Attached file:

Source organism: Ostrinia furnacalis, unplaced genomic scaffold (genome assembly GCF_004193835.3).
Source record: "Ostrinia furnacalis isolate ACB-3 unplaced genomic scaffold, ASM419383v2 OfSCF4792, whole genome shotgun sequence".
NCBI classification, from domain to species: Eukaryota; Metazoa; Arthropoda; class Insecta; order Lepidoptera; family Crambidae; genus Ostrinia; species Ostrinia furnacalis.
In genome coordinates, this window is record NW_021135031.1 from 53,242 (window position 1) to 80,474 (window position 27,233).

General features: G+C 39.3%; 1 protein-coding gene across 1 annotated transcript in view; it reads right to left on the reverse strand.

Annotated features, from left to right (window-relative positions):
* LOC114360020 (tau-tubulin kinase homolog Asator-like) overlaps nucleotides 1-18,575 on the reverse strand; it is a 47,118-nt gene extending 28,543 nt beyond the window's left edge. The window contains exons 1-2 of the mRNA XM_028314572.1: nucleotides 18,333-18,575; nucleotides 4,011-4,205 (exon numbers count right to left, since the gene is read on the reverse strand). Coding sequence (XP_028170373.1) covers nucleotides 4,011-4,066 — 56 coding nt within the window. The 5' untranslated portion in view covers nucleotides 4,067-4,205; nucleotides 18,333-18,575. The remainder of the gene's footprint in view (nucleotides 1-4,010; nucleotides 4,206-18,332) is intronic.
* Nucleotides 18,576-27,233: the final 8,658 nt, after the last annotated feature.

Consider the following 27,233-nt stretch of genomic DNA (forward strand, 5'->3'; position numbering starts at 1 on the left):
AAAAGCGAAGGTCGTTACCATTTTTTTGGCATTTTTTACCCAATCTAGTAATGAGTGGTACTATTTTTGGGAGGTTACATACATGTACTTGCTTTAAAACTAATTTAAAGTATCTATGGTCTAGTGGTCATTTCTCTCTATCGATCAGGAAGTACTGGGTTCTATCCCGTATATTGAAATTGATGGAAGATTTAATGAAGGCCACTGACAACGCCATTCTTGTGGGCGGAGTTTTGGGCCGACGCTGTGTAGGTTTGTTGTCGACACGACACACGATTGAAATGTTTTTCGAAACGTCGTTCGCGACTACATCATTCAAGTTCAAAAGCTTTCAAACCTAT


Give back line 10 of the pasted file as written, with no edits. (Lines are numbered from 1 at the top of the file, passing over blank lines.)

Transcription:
AAAAGCGAAGGTCGTTACCATTTTTTTGGCATTTTTTACCCAATCTAGTAATGAGTGGTACTATTTTTGGGAGGTTACATACATGTACTTGCTTTAAAACTAATTTAAAGTATCTATGGTCTAGTGGTCATTTCTCTCTATCGATCAGGAAGTACTGGGTTCTATCCCGTATATTGAAATTGATGGAAGATTTAATGAAGGCCACTGACAACGCCATTCTTGTGGGCGGAGTTTTGGGCCGACGCTGTGTAGGTTTGTTGTCGACACGACACACGATTGAAATGTTTTTCGAAACGTCGTTCGCGACTACATCATTCAAGTTCAAAAGCTTTCAAACCTAT